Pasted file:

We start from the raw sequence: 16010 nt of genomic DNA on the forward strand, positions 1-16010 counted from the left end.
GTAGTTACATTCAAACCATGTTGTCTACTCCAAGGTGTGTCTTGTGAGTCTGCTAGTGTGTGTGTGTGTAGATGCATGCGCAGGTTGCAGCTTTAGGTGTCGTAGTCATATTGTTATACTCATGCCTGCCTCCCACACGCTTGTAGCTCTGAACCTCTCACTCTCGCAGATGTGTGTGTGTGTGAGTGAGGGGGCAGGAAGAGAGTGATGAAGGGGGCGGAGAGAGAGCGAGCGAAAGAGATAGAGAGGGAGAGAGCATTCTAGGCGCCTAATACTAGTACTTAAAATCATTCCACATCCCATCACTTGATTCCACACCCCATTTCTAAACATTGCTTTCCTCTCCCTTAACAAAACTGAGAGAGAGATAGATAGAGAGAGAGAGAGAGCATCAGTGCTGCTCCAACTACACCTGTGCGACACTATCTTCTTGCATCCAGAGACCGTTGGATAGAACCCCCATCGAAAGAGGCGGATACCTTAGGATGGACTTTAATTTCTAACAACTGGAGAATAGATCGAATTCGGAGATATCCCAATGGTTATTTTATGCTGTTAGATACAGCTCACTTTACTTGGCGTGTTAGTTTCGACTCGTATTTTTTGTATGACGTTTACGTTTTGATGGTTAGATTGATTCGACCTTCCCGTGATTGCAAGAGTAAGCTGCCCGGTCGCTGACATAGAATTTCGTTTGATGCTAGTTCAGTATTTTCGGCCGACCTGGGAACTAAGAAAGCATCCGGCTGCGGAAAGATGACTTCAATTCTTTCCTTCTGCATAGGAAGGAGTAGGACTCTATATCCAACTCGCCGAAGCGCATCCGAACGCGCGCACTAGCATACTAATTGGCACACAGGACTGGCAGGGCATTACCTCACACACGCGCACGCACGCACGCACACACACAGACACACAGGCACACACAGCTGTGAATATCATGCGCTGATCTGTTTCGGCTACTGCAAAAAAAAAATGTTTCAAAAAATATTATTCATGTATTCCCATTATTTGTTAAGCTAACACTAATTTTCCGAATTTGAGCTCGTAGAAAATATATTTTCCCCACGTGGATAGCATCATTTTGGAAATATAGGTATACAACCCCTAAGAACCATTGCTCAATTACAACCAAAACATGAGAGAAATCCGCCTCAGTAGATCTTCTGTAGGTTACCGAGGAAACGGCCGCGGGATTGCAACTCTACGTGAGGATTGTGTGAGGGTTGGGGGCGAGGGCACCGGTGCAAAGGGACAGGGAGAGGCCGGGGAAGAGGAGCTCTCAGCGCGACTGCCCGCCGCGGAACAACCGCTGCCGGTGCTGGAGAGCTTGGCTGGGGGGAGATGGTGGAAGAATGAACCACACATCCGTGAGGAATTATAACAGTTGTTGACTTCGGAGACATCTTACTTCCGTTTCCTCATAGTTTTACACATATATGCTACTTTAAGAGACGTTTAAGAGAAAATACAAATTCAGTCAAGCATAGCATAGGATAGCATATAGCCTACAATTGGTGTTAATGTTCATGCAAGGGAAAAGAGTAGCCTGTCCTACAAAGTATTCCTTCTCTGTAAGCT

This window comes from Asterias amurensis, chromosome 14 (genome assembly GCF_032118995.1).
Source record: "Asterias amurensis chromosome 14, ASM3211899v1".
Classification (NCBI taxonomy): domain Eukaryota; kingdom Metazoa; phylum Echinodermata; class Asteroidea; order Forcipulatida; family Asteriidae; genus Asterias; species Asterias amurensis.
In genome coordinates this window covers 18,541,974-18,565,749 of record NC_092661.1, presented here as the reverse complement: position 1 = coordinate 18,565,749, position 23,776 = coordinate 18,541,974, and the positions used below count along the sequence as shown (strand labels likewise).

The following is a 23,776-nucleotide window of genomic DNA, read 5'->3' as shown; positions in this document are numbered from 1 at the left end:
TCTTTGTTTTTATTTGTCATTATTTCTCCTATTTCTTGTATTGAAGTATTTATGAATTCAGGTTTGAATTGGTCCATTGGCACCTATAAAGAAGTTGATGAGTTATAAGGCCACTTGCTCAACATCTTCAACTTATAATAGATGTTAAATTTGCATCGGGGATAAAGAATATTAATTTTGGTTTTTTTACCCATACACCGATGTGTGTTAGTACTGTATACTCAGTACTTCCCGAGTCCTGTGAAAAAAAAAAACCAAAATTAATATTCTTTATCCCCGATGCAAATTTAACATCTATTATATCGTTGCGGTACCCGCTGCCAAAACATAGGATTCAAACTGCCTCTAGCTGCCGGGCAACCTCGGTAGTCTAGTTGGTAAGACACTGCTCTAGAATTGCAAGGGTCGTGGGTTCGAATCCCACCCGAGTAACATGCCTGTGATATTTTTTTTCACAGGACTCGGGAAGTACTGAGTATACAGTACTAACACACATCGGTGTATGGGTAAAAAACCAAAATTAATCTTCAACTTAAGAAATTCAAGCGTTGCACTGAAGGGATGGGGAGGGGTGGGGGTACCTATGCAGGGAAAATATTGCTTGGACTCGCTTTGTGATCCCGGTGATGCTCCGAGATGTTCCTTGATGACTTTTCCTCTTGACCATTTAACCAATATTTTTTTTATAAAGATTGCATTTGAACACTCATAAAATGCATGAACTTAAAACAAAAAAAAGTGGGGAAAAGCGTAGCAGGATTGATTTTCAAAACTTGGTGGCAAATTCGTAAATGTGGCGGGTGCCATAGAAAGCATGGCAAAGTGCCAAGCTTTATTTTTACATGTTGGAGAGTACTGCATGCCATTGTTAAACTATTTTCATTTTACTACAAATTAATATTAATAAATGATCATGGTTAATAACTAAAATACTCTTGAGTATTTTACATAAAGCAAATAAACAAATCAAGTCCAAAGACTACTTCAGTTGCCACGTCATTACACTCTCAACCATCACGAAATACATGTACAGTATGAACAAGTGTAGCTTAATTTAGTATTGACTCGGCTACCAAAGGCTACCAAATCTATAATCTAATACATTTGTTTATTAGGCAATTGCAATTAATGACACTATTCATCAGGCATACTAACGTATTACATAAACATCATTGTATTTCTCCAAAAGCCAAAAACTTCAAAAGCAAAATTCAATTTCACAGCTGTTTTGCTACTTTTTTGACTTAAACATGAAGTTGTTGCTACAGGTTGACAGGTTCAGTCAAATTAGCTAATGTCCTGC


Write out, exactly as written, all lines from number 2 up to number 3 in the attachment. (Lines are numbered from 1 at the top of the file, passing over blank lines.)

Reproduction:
GTAGTTACATTCAAACCATGTTGTCTACTCCAAGGTGTGTCTTGTGAGTCTGCTAGTGTGTGTGTGTGTAGATGCATGCGCAGGTTGCAGCTTTAGGTGTCGTAGTCATATTGTTATACTCATGCCTGCCTCCCACACGCTTGTAGCTCTGAACCTCTCACTCTCGCAGATGTGTGTGTGTGTGAGTGAGGGGGCAGGAAGAGAGTGATGAAGGGGGCGGAGAGAGAGCGAGCGAAAGAGATAGAGAGGGAGAGAGCATTCTAGGCGCCTAATACTAGTACTTAAAATCATTCCACATCCCATCACTTGATTCCACACCCCATTTCTAAACATTGCTTTCCTCTCCCTTAACAAAACTGAGAGAGAGATAGATAGAGAGAGAGAGAGAGCATCAGTGCTGCTCCAACTACACCTGTGCGACACTATCTTCTTGCATCCAGAGACCGTTGGATAGAACCCCCATCGAAAGAGGCGGATACCTTAGGATGGACTTTAATTTCTAACAACTGGAGAATAGATCGAATTCGGAGATATCCCAATGGTTATTTTATGCTGTTAGATACAGCTCACTTTACTTGGCGTGTTAGTTTCGACTCGTATTTTTTGTATGACGTTTACGTTTTGATGGTTAGATTGATTCGACCTTCCCGTGATTGCAAGAGTAAGCTGCCCGGTCGCTGACATAGAATTTCGTTTGATGCTAGTTCAGTATTTTCGGCCGACCTGGGAACTAAGAAAGCATCCGGCTGCGGAAAGATGACTTCAATTCTTTCCTTCTGCATAGGAAGGAGTAGGACTCTATATCCAACTCGCCGAAGCGCATCCGAACGCGCGCACTAGCATACTAATTGGCACACAGGACTGGCAGGGCATTACCTCACACACGCGCACGCACGCACGCACACACACAGACACACAGGCACACACAGCTGTGAATATCATGCGCTGATCTGTTTCGGCTACTGCAAAAAAAAAATGTTTCAAAAAATATTATTCATGTATTCCCATTATTTGTTAAGCTAACACTAATTTTCCGAATTTGAGCTCGTAGAAAATATATTTTCCCCACGTGGATAGCATCATTTTGGAAATATAGGTATACAACCCCTAAGAACCATTGCTCAATTACAACCAAAACATGAGAGAAATCCGCCTCAGTAGATCTTCTGTAGGTTACCGAGGAAACGGCCGCGGGATTGCAACTCTACGTGAGGATTGTGTGAGGGTTGGGGGCGAGGGCACCGGTGCAAAGGGACAGGGAGAGGCCGGGGAAGAGGAGCTCTCAGCGCGACTGCCCGCCGCGGAACAACCGCTGCCGGTGCTGGAGAGCTTGGCTGGGGGGAGATGGTGGAAGAATGAACCACACATCCGTGAGGAATTATAACAGTTGTTGACTTCGGAGACATCTTACTTCCGTTTCCTCATAGTTTTACACATATATGCTACTTTAAGAGACGTTTAAGAGAAAATACAAATTCAGTCAAGCATAGCATAGGATAGCATATAGCCTACAATTGGTGTTAATGTTCATGCAAGGGAAAAGAGTAGCCTGTCCTACAAAGTATTCCTTCTCTGTAAGCT

This window comes from Asterias amurensis, chromosome 14 (genome assembly GCF_032118995.1).